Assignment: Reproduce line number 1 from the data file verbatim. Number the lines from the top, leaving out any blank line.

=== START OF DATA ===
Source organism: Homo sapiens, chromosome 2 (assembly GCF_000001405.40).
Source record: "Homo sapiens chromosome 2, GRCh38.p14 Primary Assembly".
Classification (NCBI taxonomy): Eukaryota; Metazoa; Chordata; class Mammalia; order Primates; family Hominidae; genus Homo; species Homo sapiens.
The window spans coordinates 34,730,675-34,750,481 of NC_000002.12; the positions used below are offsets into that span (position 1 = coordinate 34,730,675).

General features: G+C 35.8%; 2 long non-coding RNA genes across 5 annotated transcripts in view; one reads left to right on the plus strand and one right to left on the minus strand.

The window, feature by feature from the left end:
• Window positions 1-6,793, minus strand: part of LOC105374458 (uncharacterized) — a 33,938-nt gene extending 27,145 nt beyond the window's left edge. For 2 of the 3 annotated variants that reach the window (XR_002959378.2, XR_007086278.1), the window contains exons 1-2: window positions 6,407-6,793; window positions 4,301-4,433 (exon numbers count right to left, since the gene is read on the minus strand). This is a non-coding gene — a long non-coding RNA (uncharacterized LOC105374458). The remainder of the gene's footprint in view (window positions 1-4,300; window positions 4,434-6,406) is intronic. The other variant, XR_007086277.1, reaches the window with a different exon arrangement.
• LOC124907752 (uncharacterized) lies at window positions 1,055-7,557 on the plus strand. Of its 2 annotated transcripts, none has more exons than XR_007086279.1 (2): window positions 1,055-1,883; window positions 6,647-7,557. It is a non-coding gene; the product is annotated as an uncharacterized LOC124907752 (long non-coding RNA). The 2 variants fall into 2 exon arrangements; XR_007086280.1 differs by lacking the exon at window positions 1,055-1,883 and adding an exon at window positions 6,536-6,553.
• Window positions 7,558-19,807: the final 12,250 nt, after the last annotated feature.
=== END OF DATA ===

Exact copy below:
Source organism: Homo sapiens, chromosome 2 (assembly GCF_000001405.40).